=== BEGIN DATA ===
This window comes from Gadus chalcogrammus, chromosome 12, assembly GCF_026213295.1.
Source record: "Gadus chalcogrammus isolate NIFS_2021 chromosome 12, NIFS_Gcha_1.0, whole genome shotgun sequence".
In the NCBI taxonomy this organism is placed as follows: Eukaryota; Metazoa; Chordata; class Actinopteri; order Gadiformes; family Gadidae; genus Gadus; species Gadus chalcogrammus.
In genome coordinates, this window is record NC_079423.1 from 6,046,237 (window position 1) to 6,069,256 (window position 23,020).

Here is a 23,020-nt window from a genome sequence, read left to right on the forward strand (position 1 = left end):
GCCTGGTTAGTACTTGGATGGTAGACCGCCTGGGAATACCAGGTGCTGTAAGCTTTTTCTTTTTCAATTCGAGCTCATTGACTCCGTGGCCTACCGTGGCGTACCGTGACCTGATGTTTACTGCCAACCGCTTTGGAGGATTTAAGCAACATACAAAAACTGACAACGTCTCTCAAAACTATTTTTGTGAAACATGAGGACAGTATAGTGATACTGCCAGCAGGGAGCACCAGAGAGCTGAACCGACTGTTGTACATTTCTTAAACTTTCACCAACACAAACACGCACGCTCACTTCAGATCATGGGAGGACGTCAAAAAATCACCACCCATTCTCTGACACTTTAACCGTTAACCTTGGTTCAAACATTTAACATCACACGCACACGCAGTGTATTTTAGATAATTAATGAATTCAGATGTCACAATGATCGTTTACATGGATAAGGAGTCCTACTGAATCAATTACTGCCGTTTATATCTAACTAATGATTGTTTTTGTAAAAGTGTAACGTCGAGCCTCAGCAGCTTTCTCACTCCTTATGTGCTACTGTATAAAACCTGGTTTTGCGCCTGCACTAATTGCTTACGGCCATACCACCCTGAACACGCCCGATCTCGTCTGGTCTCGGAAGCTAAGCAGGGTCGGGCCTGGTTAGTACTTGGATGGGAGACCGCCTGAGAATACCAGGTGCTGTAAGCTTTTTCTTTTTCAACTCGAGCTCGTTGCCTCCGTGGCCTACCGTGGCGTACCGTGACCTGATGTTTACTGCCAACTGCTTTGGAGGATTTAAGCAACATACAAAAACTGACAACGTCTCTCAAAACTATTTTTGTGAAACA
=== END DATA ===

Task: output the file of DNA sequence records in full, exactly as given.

This window comes from Gadus chalcogrammus, chromosome 12, assembly GCF_026213295.1.
Source record: "Gadus chalcogrammus isolate NIFS_2021 chromosome 12, NIFS_Gcha_1.0, whole genome shotgun sequence".
In the NCBI taxonomy this organism is placed as follows: Eukaryota; Metazoa; Chordata; class Actinopteri; order Gadiformes; family Gadidae; genus Gadus; species Gadus chalcogrammus.
In genome coordinates, this window is record NC_079423.1 from 6,046,237 (window position 1) to 6,069,256 (window position 23,020).

Here is a 23,020-nt window from a genome sequence, read left to right on the forward strand (position 1 = left end):
GCCTGGTTAGTACTTGGATGGTAGACCGCCTGGGAATACCAGGTGCTGTAAGCTTTTTCTTTTTCAATTCGAGCTCATTGACTCCGTGGCCTACCGTGGCGTACCGTGACCTGATGTTTACTGCCAACCGCTTTGGAGGATTTAAGCAACATACAAAAACTGACAACGTCTCTCAAAACTATTTTTGTGAAACATGAGGACAGTATAGTGATACTGCCAGCAGGGAGCACCAGAGAGCTGAACCGACTGTTGTACATTTCTTAAACTTTCACCAACACAAACACGCACGCTCACTTCAGATCATGGGAGGACGTCAAAAAATCACCACCCATTCTCTGACACTTTAACCGTTAACCTTGGTTCAAACATTTAACATCACACGCACACGCAGTGTATTTTAGATAATTAATGAATTCAGATGTCACAATGATCGTTTACATGGATAAGGAGTCCTACTGAATCAATTACTGCCGTTTATATCTAACTAATGATTGTTTTTGTAAAAGTGTAACGTCGAGCCTCAGCAGCTTTCTCACTCCTTATGTGCTACTGTATAAAACCTGGTTTTGCGCCTGCACTAATTGCTTACGGCCATACCACCCTGAACACGCCCGATCTCGTCTGGTCTCGGAAGCTAAGCAGGGTCGGGCCTGGTTAGTACTTGGATGGGAGACCGCCTGAGAATACCAGGTGCTGTAAGCTTTTTCTTTTTCAACTCGAGCTCGTTGCCTCCGTGGCCTACCGTGGCGTACCGTGACCTGATGTTTACTGCCAACTGCTTTGGAGGATTTAAGCAACATACAAAAACTGACAACGTCTCTCAAAACTATTTTTGTGAAACA